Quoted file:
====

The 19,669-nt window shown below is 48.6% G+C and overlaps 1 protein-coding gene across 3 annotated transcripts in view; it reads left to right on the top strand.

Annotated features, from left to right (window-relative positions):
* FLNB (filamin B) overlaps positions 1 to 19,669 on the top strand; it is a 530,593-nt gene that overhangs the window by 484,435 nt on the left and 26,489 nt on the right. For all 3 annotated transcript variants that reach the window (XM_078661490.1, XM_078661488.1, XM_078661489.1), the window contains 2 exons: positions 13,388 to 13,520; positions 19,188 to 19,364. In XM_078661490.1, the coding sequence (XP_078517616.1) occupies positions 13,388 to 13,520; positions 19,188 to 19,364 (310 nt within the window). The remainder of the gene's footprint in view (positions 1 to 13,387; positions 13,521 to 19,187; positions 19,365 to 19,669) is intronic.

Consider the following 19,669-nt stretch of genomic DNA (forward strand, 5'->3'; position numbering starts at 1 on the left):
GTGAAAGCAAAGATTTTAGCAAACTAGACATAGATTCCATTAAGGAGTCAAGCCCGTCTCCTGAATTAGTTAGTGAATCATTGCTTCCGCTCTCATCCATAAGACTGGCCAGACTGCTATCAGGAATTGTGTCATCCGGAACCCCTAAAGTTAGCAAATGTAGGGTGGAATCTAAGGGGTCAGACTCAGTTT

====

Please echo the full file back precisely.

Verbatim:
The 19,669-nt window shown below is 48.6% G+C and overlaps 1 protein-coding gene across 3 annotated transcripts in view; it reads left to right on the top strand.

Annotated features, from left to right (window-relative positions):
* FLNB (filamin B) overlaps positions 1 to 19,669 on the top strand; it is a 530,593-nt gene that overhangs the window by 484,435 nt on the left and 26,489 nt on the right. For all 3 annotated transcript variants that reach the window (XM_078661490.1, XM_078661488.1, XM_078661489.1), the window contains 2 exons: positions 13,388 to 13,520; positions 19,188 to 19,364. In XM_078661490.1, the coding sequence (XP_078517616.1) occupies positions 13,388 to 13,520; positions 19,188 to 19,364 (310 nt within the window). The remainder of the gene's footprint in view (positions 1 to 13,387; positions 13,521 to 19,187; positions 19,365 to 19,669) is intronic.

Consider the following 19,669-nt stretch of genomic DNA (forward strand, 5'->3'; position numbering starts at 1 on the left):
GTGAAAGCAAAGATTTTAGCAAACTAGACATAGATTCCATTAAGGAGTCAAGCCCGTCTCCTGAATTAGTTAGTGAATCATTGCTTCCGCTCTCATCCATAAGACTGGCCAGACTGCTATCAGGAATTGTGTCATCCGGAACCCCTAAAGTTAGCAAATGTAGGGTGGAATCTAAGGGGTCAGACTCAGTTT